How credit unions might be caught up in election-year politics.
The current political landscape sparks reader debate.
Experts discuss the future makeup of the NCUA board and what it means for credit unions.
Whether you’re a Democrat or Republican, the opposing party's leading candidate is dead set on taking away something you love.
I disagree strongly with the premise behind the article, “Does NCUA Disdain the Dual System?” (Aug. 8 issue, page 1). It’s important to set the record straight.
Credit union consultant, blogger and Capitol Hill veteran Marvin Umholtz said the nation’s growing political divide is apparent among credit union leaders and fuels comments he receives from his readers and colleagues.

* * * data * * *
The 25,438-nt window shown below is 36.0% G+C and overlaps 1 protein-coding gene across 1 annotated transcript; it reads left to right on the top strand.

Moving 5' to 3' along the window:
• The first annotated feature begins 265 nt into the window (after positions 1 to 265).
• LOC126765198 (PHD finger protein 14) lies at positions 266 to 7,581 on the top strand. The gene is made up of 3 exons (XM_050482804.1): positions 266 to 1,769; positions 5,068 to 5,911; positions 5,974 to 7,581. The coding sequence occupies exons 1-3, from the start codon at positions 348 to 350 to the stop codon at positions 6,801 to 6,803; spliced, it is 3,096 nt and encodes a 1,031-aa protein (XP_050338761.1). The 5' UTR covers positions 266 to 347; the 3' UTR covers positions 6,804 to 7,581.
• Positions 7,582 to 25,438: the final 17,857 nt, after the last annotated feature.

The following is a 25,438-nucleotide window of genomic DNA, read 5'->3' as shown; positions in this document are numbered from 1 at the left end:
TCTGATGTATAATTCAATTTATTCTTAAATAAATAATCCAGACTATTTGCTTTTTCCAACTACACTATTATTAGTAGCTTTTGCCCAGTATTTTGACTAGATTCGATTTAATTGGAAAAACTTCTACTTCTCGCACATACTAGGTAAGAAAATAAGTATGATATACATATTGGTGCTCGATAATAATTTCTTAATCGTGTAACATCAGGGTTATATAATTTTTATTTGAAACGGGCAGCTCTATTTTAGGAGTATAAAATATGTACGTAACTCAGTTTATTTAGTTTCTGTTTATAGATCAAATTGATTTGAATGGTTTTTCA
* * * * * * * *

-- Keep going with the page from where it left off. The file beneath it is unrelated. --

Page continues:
Regarding the Editor’s Column [“Step Up and Put the Fear of CUs into Bankers” July 4 issue]. I wholeheartedly applaud Sarah Snell Cooke’s efforts to ignite a new passion for credit unions on the issue of member business lending.
The banking industry’s longstanding effort to deter or prevent credit unions from using the words “bank” and “banking” in advertising was advanced to a new plateau last week with a proposed cease and desist order placed by the state’s top regulator on the $600 million Vermont State Employees Credit Union.
The recent decision by the State of Vermont Department of Financial Regulation ordering the Vermont State Employees Credit Union to stop using words such as “bank” and “banking” in its marketing, communications and advertising begs the question, are you really serious?
Douglas Fecher, president/CEO of the $2.45 billion Wright-Patt Credit Union told lawmakers last week to direct the Consumer Financial Protection Bureau to limit regulatory burden by using existing tools, such as the power to exempt credit unions from its rulemaking.